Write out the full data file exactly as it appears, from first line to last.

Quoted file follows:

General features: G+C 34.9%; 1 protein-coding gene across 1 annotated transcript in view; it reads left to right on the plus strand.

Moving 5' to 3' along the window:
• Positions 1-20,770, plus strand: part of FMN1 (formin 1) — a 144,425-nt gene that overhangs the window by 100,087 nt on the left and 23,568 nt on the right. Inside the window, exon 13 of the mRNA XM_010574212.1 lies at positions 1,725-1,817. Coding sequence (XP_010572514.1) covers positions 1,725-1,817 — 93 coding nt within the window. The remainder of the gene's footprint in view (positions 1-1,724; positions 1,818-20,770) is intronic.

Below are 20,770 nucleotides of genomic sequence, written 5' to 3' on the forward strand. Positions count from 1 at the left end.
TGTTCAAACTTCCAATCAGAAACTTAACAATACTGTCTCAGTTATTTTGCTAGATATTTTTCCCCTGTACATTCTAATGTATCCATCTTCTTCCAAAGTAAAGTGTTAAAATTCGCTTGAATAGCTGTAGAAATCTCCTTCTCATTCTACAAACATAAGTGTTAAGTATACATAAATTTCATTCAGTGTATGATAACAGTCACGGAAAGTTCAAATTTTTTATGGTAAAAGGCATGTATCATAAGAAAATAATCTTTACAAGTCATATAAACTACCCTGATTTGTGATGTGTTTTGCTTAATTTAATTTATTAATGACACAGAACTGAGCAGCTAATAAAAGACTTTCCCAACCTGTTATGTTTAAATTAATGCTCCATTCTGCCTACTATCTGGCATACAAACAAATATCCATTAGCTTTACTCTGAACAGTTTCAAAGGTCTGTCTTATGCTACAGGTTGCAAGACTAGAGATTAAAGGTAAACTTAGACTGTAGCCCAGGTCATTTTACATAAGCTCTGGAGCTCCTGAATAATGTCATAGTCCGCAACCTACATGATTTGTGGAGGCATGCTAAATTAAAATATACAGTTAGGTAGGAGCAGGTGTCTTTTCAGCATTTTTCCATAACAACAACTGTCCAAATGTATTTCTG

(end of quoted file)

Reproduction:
General features: G+C 34.9%; 1 protein-coding gene across 1 annotated transcript in view; it reads left to right on the plus strand.

Moving 5' to 3' along the window:
• Positions 1-20,770, plus strand: part of FMN1 (formin 1) — a 144,425-nt gene that overhangs the window by 100,087 nt on the left and 23,568 nt on the right. Inside the window, exon 13 of the mRNA XM_010574212.1 lies at positions 1,725-1,817. Coding sequence (XP_010572514.1) covers positions 1,725-1,817 — 93 coding nt within the window. The remainder of the gene's footprint in view (positions 1-1,724; positions 1,818-20,770) is intronic.

Below are 20,770 nucleotides of genomic sequence, written 5' to 3' on the forward strand. Positions count from 1 at the left end.
TGTTCAAACTTCCAATCAGAAACTTAACAATACTGTCTCAGTTATTTTGCTAGATATTTTTCCCCTGTACATTCTAATGTATCCATCTTCTTCCAAAGTAAAGTGTTAAAATTCGCTTGAATAGCTGTAGAAATCTCCTTCTCATTCTACAAACATAAGTGTTAAGTATACATAAATTTCATTCAGTGTATGATAACAGTCACGGAAAGTTCAAATTTTTTATGGTAAAAGGCATGTATCATAAGAAAATAATCTTTACAAGTCATATAAACTACCCTGATTTGTGATGTGTTTTGCTTAATTTAATTTATTAATGACACAGAACTGAGCAGCTAATAAAAGACTTTCCCAACCTGTTATGTTTAAATTAATGCTCCATTCTGCCTACTATCTGGCATACAAACAAATATCCATTAGCTTTACTCTGAACAGTTTCAAAGGTCTGTCTTATGCTACAGGTTGCAAGACTAGAGATTAAAGGTAAACTTAGACTGTAGCCCAGGTCATTTTACATAAGCTCTGGAGCTCCTGAATAATGTCATAGTCCGCAACCTACATGATTTGTGGAGGCATGCTAAATTAAAATATACAGTTAGGTAGGAGCAGGTGTCTTTTCAGCATTTTTCCATAACAACAACTGTCCAAATGTATTTCTG